What made you come to the University of Sydney?
Starting my degree I had a vague idea that I wanted to pursue a research career, the reputation of the university as a leading Australian research institute was one of the deciding factors in choosing the University of Sydney. After having the opportunity to visit the university a few times, the campus environment began to grow on me and it was a lot easier to get to than other universities as well.
What made you decide to do Honours in Chemistry?
I originally enrolled in a combined Engineering/Science degree intending to major in chemical engineering and chemistry and then find work as a chemical engineer. After second year I was a part of the Year in Industry program through the school of chemistry whereby I worked in a chemical laboratory for a year, and during this year I realized that I much preferred the idea of working on difficult problems and novel ideas in research than going through the motions of a full time routine in industry. Towards the end of the year I attended an organic chemistry research conference, where I saw people not much older than I was presenting their research, and the sorts of things they were doing seemed so interesting that I knew this was what I wanted to do, so I dropped Engineering and decided to do Honours in chemistry.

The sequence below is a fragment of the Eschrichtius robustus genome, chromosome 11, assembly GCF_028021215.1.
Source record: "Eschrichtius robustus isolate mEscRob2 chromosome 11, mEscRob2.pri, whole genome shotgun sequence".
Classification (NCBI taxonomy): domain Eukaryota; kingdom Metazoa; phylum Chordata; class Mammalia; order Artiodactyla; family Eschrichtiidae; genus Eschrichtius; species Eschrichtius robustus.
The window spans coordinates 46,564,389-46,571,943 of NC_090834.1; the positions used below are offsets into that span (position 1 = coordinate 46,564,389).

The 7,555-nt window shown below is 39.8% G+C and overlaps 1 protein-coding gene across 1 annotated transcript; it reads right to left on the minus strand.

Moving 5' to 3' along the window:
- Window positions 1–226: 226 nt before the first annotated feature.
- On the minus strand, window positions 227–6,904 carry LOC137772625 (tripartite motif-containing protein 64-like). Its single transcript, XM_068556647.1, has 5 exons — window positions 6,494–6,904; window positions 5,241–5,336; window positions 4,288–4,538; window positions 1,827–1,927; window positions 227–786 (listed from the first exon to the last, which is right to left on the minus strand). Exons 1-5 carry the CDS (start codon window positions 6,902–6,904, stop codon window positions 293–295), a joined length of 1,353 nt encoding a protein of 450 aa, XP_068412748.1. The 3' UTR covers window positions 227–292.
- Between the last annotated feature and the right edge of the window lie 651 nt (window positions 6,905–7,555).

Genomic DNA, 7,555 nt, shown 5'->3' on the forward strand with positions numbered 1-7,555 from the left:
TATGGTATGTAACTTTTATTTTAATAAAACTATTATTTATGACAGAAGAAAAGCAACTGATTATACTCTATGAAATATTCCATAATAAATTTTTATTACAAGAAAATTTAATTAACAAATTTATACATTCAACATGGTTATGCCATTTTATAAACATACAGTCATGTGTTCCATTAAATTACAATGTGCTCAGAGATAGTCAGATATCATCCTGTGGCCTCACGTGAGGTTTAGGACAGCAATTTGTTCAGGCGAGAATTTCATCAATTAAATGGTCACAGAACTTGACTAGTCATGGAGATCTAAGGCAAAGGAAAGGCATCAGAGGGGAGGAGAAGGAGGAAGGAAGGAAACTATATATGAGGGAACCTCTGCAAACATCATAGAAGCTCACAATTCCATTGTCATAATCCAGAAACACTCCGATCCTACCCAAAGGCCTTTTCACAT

What kind of research are you doing?
My honours project is supervised by Dr Chris McErlean, working in the areas of novel reaction development and natural product synthesis. I am working towards applying on-water catalyzed reactions to develop a novel synthetic route to the ansamycins – a family of natural products being investigated for their antitumor properties.
What are you planning to do when you have finished your Honours degree?
After Honours I will continue to a PhD in the School of Chemistry at The University of Sydney. Being involved in research is challenging and rewarding, and with every passing day I want more to make a career out of it. One day I hope to research and be paid for it too!